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Girls & Women

School in Sudan trains midwives to end FGM

Flickr: UNAMID

For over 135 million girls and women in the world (and maybe 70 million more!) FGM is a cultural practice that leaves them scarred both emotionally and physically. But there are many people, especially in the medical profession, working to educate people to prevent FGM and provide support for girls and women who have already suffered the painful process of FGM.

There are surgeons performing reconstructive surgery for women who’ve endured FGM. The surgery, if successful, allows women to feel pleasure again during sex and experience arousal. There is still much emotional and psychological trauma from FGM that therapy can work to overcome, but for many women the surgery is life-changing and gives them a chance at a “normal life.” While FGM has been a cultural practice for centuries, advanced methods for reconstructive surgery for FGM have only been around since 2004.

FGM clinic sudan doctor This is Professor Akotiomga Michel, who heads up the service for treating women suffering the consequences of FGM/C at Suka Clinic in Burkina Faso. The clinic provides surgery for $15 USD.
Image: Flickr: UK Department for International Development

Repairing lives after FGM is important, but preventing women from ever experiencing it is the only way to eradicate the brutal practice. There is only a possibility of the trauma of FGM being healed after it occurs, but there is a guarantee of no trauma when FGM stops for good. This is often true when you consider that some girls and women are embarrassed to go to a surgeon, especially when it’s a male.

This is why the Gadaref Midwifery School in Sudan training local midwives how to end FGM is fantastic!

The midwives are known as “Qabilat,” which meaning receivers, because they are the receivers of new life into the world.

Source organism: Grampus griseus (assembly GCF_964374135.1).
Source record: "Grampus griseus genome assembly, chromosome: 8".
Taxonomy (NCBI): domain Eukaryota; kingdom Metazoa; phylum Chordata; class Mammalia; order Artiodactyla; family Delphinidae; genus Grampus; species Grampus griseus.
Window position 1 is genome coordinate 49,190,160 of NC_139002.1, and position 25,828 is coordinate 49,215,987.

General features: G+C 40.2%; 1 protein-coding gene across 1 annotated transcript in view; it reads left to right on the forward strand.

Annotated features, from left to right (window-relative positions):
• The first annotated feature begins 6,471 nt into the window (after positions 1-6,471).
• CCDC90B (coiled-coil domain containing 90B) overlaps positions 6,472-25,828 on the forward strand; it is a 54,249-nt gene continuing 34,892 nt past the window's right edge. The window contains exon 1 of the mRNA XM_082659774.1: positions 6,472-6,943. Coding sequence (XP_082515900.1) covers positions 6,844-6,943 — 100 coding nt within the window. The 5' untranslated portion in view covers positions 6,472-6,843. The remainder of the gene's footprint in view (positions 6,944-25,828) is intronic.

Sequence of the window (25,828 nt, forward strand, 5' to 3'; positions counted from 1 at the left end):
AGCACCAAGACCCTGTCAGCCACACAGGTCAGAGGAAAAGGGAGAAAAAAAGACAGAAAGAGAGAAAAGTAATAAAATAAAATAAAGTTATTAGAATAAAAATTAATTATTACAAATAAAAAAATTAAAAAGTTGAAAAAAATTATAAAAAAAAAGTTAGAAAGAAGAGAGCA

These girls and women between the ages of 19 and 40 are on a mission to eradicate FGM through educating and empowering a future generation of midwives.

As midwives, women learn how to deliver babies and are seen as leaders in the community. They are respected by men, women and elders in Sudan and countries in Sub-Saharan Africa where FGM is most prevalent.

At the Gadaref Midwifery School in South Sudan women take an oath that they will not only never practice FGM, but will also do everything in their power to stop FGM when they see or hear of the practice in a community.

Midwives from the school teach children, teachers, and families about the negative health impacts of FGM. They also encourage children to tell teachers if someone in their family intends to perform FGM, or have endured FGM so they can provide medical care.

And the amazing thing is—this grassroots effort is actually working!

Since the school opened in 1973, the number of places where FGM is practiced in Gadaref has declined. Only one county in the Gadaref state in Sudan allows FGM today. The rate of FGM among women in Sudan dropped from 43 percent in 2006 to 32 percent in 2014. This progress is because of education and the empowerment of women.

The best part about this initiative is that it builds momentum. The more women who come under the influence of the school, the more advocates there are and the less likely FGM is to occur. This is a cultural transformation, but it’s clear that these women can change a practice that has no medical benefits, deprives women of experiencing pleasure during sex, and puts girls and women’s lives at risk.

So, on International Day of Zero Tolerance for Female Genital Mutilation let’s celebrate all those working to end FGM and spread the word that FGM affects girls and women in every country.


If you want to know more about FGM you can read this piece on everything you need to know about FGM.